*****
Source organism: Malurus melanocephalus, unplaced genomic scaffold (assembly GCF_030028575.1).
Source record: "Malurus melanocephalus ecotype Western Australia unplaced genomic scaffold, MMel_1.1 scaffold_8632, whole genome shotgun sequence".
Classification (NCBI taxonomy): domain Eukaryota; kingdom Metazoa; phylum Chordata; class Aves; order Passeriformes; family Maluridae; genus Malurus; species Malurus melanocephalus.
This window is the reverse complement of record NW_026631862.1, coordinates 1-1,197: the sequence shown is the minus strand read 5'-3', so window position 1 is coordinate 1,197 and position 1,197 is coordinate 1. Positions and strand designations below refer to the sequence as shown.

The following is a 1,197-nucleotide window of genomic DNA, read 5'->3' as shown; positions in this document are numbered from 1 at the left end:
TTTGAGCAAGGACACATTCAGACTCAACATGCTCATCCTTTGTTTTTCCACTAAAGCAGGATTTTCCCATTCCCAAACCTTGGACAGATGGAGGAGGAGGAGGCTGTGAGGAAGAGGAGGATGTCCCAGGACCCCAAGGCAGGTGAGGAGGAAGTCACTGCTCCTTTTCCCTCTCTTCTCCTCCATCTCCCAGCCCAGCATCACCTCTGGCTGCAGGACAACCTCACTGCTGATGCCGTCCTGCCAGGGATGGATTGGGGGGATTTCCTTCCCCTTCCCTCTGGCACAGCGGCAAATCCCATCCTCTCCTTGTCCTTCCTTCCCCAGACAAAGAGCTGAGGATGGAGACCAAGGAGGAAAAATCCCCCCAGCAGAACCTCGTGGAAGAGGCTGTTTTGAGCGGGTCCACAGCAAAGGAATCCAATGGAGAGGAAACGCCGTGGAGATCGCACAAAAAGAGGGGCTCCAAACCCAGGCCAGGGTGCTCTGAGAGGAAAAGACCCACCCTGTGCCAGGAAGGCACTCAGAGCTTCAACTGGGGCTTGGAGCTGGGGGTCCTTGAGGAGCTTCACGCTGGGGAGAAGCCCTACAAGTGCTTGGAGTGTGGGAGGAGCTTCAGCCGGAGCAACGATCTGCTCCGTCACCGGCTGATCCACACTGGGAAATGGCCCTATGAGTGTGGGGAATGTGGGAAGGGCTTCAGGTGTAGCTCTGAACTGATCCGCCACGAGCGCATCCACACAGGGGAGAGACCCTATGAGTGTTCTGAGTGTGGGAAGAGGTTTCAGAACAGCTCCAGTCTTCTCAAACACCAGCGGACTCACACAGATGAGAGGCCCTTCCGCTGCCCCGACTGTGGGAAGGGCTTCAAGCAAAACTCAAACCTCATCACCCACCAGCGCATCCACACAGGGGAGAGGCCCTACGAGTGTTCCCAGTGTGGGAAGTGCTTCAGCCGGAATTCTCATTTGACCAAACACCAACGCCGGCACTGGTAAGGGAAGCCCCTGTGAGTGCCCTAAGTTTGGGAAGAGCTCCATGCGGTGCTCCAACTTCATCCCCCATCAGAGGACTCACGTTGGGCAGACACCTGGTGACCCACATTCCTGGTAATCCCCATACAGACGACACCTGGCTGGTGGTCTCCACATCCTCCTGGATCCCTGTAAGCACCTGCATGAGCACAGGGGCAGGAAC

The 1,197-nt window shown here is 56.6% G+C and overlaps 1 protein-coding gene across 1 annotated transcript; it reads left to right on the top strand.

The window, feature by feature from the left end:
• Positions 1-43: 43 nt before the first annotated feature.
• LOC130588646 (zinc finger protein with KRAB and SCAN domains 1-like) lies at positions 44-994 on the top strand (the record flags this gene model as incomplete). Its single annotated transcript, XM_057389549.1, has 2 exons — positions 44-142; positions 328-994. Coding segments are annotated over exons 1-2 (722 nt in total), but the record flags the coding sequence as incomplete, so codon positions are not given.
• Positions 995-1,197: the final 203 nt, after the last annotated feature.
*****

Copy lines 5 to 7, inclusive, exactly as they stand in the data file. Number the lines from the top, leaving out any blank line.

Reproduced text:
The following is a 1,197-nucleotide window of genomic DNA, read 5'->3' as shown; positions in this document are numbered from 1 at the left end:
TTTGAGCAAGGACACATTCAGACTCAACATGCTCATCCTTTGTTTTTCCACTAAAGCAGGATTTTCCCATTCCCAAACCTTGGACAGATGGAGGAGGAGGAGGCTGTGAGGAAGAGGAGGATGTCCCAGGACCCCAAGGCAGGTGAGGAGGAAGTCACTGCTCCTTTTCCCTCTCTTCTCCTCCATCTCCCAGCCCAGCATCACCTCTGGCTGCAGGACAACCTCACTGCTGATGCCGTCCTGCCAGGGATGGATTGGGGGGATTTCCTTCCCCTTCCCTCTGGCACAGCGGCAAATCCCATCCTCTCCTTGTCCTTCCTTCCCCAGACAAAGAGCTGAGGATGGAGACCAAGGAGGAAAAATCCCCCCAGCAGAACCTCGTGGAAGAGGCTGTTTTGAGCGGGTCCACAGCAAAGGAATCCAATGGAGAGGAAACGCCGTGGAGATCGCACAAAAAGAGGGGCTCCAAACCCAGGCCAGGGTGCTCTGAGAGGAAAAGACCCACCCTGTGCCAGGAAGGCACTCAGAGCTTCAACTGGGGCTTGGAGCTGGGGGTCCTTGAGGAGCTTCACGCTGGGGAGAAGCCCTACAAGTGCTTGGAGTGTGGGAGGAGCTTCAGCCGGAGCAACGATCTGCTCCGTCACCGGCTGATCCACACTGGGAAATGGCCCTATGAGTGTGGGGAATGTGGGAAGGGCTTCAGGTGTAGCTCTGAACTGATCCGCCACGAGCGCATCCACACAGGGGAGAGACCCTATGAGTGTTCTGAGTGTGGGAAGAGGTTTCAGAACAGCTCCAGTCTTCTCAAACACCAGCGGACTCACACAGATGAGAGGCCCTTCCGCTGCCCCGACTGTGGGAAGGGCTTCAAGCAAAACTCAAACCTCATCACCCACCAGCGCATCCACACAGGGGAGAGGCCCTACGAGTGTTCCCAGTGTGGGAAGTGCTTCAGCCGGAATTCTCATTTGACCAAACACCAACGCCGGCACTGGTAAGGGAAGCCCCTGTGAGTGCCCTAAGTTTGGGAAGAGCTCCATGCGGTGCTCCAACTTCATCCCCCATCAGAGGACTCACGTTGGGCAGACACCTGGTGACCCACATTCCTGGTAATCCCCATACAGACGACACCTGGCTGGTGGTCTCCACATCCTCCTGGATCCCTGTAAGCACCTGCATGAGCACAGGGGCAGGAAC

The 1,197-nt window shown here is 56.6% G+C and overlaps 1 protein-coding gene across 1 annotated transcript; it reads left to right on the top strand.